Long-acting atypical antipsychotics for the management of schizophrenia - ACRRM

Duration

2 hrs

Profession

Physician

# of Credits

2.0

Accreditation

ACRRM

Expiry Date

2019-08-01

Schizophrenia is a severe mental disorder characterised by profound disrupted thinking and perception. It affects more than 21 million people worldwide and has a prevalence of around 2 per 1000 Australians aged 18 to 45 years. GPs have a key role in managing people with schizophrenia, as at least one third of people with schizophrenia in Australia are being managed by their GP alone.

This online CME event is an Accredited Distance/Remote based education module as defined by the Professional Development Program of the Australian College of Rural and Remote Medicine. ACRRM member participation and information will be noted and sent directly to the ACRRM for accreditation processing. Please allow 30 days for ACRRM to send you your points. This activity is approved for 2 Core Points.

Nagesh Pai
(MBBS, MD, FRANZCP, DPM, DNB Psych,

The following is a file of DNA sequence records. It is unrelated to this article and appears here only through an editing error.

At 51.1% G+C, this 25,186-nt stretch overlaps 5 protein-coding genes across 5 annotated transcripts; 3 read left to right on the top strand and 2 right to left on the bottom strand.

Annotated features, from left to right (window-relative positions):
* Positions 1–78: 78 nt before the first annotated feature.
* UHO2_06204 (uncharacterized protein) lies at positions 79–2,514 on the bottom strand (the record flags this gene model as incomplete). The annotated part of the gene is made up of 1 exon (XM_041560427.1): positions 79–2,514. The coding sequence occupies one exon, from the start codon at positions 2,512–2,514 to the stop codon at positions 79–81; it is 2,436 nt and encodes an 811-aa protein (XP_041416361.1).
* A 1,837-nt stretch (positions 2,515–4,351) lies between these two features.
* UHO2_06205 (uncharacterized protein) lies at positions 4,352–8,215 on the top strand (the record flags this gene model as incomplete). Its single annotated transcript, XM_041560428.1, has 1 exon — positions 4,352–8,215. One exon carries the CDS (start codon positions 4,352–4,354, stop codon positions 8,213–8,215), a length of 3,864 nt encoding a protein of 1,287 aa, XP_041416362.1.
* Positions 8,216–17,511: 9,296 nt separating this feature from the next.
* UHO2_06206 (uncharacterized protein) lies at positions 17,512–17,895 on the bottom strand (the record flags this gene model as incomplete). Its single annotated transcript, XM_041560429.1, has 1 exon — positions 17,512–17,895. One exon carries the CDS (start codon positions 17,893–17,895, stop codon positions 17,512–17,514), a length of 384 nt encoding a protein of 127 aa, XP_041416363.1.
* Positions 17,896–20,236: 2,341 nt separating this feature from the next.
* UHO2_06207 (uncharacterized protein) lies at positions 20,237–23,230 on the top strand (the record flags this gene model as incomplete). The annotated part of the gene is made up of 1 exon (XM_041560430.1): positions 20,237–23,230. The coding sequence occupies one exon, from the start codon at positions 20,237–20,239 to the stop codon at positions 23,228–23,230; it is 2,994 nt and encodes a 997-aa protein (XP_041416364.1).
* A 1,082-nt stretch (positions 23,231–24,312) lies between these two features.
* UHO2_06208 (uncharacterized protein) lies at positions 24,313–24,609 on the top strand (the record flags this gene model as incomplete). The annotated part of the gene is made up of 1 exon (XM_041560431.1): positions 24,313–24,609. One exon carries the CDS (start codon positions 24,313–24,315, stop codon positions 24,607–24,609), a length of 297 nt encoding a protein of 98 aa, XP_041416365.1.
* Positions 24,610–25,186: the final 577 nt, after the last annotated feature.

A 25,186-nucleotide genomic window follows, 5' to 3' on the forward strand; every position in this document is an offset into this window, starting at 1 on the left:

GradCert Hlth Serv R&D, Grad Cert Med Ed
Professor of Psychiatry, University of Wollongong
Senior Clinical Academic & Professor of Psychiatry, Illawarra
Shoalhaven Local Health District, Wollongong, New South Wales)

Nick Carr
(MA MMed MB BChir DCH MRCGP FRACGP
Clinical Senior Lecturer, University of Melbourne, Victoria),

Sharon Locke
(B Nursing
Credentialed Mental Health Nurse
Brisbane, Queensland)

On completion of this program, participants will be better able to:

  1. Recall the mechanism of action of atypical antipsychotic medications, including paliperidone palmitate, in the management of schizophrenia
  2. Describe the role of long-acting atypical antipsychotics in the management of schizophrenia
  3. Identify patients who may be suitable for long-acting atypical antipsychotic medications
  4. Counsel patients with schizophrenia and their carers on the benefits of long-acting therapy, including paliperidone palmitate, and proactively address any safety concerns


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